41207Re: [CentralTexasGeocachers] Kim Komando
- Feb 16, 2013Kim's video was also wrong in that it is not true that there are
always at least 4 satellites in a direct line of sight. It may be true
that there are always at least four above the horizon, but they may be
blocked by mountains or downtown buildings.
Last summer, I went to Guatemala and visited, among other places, a
location for a development that my brother's architecture firm is
working on. It's nestled in a valley. I recorded our path with my GPS
but lost the signal completely at about 1000 yards of the building
site. My GPS wasn't able to reacquire a signal until we had mostly
left the valley.
From the building site up to the mountain tops the angle of view was
about 40 degrees except to the west where it was about 15 or 20
degrees. I've been meaning to try to figure out how many satellites
could have been visible, but I bet it was no more than two at the
time. Maybe three.
On 2/16/13, Victor Engel <brillig@...> wrote:
> Another reason for inaccuracy was not mentioned. The military actually
> scrambles the signal a bit to create the inaccuracy. To get full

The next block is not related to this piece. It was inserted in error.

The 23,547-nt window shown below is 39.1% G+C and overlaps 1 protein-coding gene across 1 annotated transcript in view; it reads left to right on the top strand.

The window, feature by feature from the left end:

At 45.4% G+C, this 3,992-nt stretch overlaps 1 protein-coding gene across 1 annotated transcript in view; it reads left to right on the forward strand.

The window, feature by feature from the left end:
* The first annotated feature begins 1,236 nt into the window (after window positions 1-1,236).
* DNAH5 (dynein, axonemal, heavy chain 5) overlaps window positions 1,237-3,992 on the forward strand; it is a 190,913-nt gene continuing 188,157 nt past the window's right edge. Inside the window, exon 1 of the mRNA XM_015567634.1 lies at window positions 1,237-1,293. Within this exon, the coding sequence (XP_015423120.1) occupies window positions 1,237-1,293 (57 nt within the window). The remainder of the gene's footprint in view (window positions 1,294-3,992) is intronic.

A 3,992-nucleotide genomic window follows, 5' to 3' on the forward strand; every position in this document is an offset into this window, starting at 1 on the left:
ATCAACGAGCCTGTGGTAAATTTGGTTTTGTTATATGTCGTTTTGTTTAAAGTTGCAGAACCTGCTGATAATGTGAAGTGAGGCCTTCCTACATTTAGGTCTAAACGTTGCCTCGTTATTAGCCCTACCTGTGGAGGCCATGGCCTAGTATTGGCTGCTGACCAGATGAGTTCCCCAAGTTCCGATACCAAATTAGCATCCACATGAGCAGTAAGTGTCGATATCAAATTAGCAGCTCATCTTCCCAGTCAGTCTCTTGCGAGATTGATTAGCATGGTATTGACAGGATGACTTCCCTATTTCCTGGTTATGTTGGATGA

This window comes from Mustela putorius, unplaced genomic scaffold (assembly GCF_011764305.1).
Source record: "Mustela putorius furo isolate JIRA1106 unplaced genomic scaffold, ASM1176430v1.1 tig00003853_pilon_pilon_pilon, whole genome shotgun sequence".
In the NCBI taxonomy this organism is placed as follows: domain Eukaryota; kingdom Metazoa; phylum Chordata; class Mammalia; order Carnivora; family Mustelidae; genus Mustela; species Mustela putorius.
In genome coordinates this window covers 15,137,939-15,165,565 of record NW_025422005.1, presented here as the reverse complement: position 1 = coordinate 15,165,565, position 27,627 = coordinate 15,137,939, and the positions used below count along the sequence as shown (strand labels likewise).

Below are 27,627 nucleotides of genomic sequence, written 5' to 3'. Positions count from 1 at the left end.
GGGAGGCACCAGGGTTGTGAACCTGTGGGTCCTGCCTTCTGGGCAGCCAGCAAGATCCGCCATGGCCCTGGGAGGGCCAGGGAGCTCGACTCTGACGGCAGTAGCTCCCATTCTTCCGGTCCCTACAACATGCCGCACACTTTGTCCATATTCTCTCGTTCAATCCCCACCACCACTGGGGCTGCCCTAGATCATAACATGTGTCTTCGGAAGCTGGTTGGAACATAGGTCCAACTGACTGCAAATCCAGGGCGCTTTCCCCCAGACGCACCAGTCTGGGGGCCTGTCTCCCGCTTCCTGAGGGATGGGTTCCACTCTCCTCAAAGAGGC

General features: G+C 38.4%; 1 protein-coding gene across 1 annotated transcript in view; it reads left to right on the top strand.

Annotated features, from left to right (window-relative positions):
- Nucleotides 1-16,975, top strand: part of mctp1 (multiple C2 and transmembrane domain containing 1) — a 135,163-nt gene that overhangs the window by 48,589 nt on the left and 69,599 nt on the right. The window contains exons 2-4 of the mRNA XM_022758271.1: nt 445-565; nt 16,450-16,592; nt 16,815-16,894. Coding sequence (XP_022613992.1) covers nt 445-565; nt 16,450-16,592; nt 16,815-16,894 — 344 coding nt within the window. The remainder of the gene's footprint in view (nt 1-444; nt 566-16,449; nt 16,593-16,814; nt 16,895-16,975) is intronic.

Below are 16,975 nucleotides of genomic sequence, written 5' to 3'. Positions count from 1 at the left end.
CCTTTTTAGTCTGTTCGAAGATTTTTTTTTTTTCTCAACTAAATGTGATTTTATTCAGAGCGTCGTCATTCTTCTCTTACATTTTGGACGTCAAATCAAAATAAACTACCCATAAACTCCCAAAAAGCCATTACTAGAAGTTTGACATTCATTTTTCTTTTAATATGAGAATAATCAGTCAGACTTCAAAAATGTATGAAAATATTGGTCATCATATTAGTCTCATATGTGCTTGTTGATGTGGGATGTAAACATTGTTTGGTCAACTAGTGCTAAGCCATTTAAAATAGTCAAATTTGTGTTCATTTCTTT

> accuracy you have to know how to properly decrypt the signal. That's
> something only the military is intended to have access to.
> It's possible to gain a higher level of accuracy by using two GPS
> units, one at a fixed, known position. The random error can then be
> backed out using this unit as a reference.
> On 2/16/13, Dave Read <dave@...> wrote:
>> Hey Esther!
>> The post worked just fine -- great video.
>> If anyone is interested, last summer I developed a hands-on method for
>> explaining GPS to kids so my wife old teach a geocaching class at a Cub
>> Scout camp. It's super easy, actually conveys more of the nuances of GPS
>> (especially the source of the position inaccuracy), and best of all, is
>> totally understandable by kids as young as 9 or 10!
>> Thanks for the link!
>> aka Team Landshark
>> On Feb 15, 2013, at 10:46 PM, "bigguy9211116" <bigguy9211116@...>
>>> I don't normally post links and I am not very techno savvy but I do
>>> to the Digital Goddess, Kim Komando who is.
>>> Today I ran across this;
>>> This is her explanation of how GPS works and I thought someone might
>>> it helpful and decided to post it. I also hope I did it right!
> Victor Engel
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